Traditional offerings have been recast differently by automation, other forces, says chairman
Mindtree’s consolidated net profit for the first quarter ended June rose 30% to ₹1,582 million year-on-year as its global clients opt for more digitalisation and automation processes, according to a BSE filing.
“As we continue to showcase leadership in digital transformation along with our frameworks for automating core run-the-business operations, our clients are trusting us with larger and more impactful projects,” said Rostow Ravanan, CEO and MD.
‘Key role by automation’
“The long-term strategic initiatives of delivery excellence and making Mindtree a great place to work continue to be visible in our improving profitability and low-attrition rates.”“Automation is playing a significant role in modernising our technology service delivery
“We have 406 BOTs employed as of June 30 — software that acts autonomously, free from any interference… to perform a significant task which will otherwise be performed by a human,” Mr. Ravanan said.
The Bengaluru-based company’s revenue grew 20.7% to ₹16,395 million. It had 339 active clients as of June 30.
The company had a total of 18,990 employees and the attrition rate during the period was 12.2 %, according to the filing.
Mindtree’s revenue grew at a compounded annual growth rate of 14.2% over the last five years against the industry average of 10.5%. Net profit for the financial year rose 36.2% year-on-year to ₹5,701 million for the financial year ended March 2018, according to the company’s annual report released on Wednesday.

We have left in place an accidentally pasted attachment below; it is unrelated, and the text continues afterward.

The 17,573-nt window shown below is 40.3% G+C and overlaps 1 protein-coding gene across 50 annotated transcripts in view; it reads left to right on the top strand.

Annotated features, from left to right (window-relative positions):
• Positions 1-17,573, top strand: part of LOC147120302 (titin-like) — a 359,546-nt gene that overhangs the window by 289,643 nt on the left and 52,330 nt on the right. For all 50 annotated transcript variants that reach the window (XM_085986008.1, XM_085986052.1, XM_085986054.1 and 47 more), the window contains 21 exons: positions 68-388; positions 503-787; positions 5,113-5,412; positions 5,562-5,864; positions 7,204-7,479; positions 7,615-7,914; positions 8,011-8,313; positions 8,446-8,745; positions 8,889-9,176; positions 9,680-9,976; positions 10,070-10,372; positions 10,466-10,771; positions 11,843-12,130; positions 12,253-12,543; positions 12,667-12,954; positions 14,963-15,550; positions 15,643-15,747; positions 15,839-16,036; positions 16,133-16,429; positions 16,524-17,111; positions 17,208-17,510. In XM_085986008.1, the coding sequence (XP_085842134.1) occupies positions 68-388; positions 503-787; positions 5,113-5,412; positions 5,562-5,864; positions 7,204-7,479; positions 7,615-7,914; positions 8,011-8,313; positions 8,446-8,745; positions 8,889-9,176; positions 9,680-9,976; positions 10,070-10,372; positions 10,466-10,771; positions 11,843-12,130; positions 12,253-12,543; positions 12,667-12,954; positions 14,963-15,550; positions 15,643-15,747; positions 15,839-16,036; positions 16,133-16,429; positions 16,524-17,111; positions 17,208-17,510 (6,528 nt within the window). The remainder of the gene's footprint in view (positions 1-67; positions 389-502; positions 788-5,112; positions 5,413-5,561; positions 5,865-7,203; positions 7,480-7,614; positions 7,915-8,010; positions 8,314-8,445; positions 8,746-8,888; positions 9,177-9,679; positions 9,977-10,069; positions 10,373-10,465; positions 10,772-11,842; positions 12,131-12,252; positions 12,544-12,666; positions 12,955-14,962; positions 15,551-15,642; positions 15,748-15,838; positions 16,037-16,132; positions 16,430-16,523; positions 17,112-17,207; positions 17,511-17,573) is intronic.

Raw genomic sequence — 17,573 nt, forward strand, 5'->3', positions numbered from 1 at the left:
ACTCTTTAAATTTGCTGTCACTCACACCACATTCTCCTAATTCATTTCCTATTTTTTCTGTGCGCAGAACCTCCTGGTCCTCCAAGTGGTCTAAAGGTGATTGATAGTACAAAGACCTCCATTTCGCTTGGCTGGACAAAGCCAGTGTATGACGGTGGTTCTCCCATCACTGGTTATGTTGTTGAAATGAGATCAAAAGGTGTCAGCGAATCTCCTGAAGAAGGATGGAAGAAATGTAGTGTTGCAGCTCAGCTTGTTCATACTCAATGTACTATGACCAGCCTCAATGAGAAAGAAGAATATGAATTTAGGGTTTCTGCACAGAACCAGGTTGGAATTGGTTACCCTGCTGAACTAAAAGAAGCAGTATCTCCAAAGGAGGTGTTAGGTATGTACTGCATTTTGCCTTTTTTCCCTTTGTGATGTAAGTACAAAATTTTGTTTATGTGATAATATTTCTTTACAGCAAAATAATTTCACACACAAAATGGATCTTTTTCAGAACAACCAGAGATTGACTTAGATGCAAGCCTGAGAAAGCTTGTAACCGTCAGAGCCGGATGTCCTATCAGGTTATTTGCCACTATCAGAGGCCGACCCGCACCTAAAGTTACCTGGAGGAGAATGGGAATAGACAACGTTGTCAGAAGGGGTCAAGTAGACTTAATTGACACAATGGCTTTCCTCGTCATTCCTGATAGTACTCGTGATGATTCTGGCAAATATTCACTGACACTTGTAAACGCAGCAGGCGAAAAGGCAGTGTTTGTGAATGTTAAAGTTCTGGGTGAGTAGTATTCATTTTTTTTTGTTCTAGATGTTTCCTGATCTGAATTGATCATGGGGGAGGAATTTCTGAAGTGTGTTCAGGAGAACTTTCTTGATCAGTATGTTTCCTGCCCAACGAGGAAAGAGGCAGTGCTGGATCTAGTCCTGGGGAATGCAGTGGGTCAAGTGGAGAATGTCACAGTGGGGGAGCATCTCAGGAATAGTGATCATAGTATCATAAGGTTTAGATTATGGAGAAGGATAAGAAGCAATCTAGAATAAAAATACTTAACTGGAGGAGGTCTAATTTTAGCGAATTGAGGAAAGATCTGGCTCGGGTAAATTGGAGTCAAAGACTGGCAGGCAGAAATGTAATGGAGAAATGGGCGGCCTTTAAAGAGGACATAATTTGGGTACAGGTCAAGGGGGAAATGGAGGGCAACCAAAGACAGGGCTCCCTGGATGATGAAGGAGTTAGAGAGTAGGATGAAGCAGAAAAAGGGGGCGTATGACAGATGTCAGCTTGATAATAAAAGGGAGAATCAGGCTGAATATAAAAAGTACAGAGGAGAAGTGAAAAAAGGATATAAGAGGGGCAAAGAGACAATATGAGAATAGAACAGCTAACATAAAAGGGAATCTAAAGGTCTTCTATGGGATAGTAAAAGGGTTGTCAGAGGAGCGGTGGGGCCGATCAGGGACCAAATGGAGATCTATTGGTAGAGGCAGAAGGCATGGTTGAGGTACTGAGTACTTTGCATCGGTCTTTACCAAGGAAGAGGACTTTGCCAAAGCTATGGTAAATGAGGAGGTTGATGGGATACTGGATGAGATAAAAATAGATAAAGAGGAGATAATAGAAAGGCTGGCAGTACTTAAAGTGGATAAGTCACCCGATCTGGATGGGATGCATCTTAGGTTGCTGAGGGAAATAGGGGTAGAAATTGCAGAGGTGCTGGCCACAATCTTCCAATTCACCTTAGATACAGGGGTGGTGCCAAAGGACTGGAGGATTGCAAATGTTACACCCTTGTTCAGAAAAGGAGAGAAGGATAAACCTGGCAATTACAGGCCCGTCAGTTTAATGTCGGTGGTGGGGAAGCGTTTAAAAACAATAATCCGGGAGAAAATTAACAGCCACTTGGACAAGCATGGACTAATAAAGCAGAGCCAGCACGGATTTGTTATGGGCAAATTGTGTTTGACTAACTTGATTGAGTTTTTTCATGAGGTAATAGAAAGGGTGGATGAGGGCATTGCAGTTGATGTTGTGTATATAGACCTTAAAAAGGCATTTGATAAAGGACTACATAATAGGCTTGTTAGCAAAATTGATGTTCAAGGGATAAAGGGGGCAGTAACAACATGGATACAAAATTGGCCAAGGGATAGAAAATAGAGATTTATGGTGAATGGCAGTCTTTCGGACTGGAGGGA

“Changes in technology are reshaping our customers’ world as well as our industry,” Krishnakumar Natarajan, executive chairman, said in the report. “Traditional offerings like coding, testing, managing IT infrastructure etc., have been recast in a very different way through platforms, automation, and other forces.
“We took note of Charles Darwin’s finding — that only those who can adapt fast will survive in periods of rapid change.
“We embraced the technology revolution and led the thinking for our clients. In many cases, we paid the short term price, either by cannibalising our revenue or sacrificing margins by making investments to prepare for the changes. That call proved to be the right one.”
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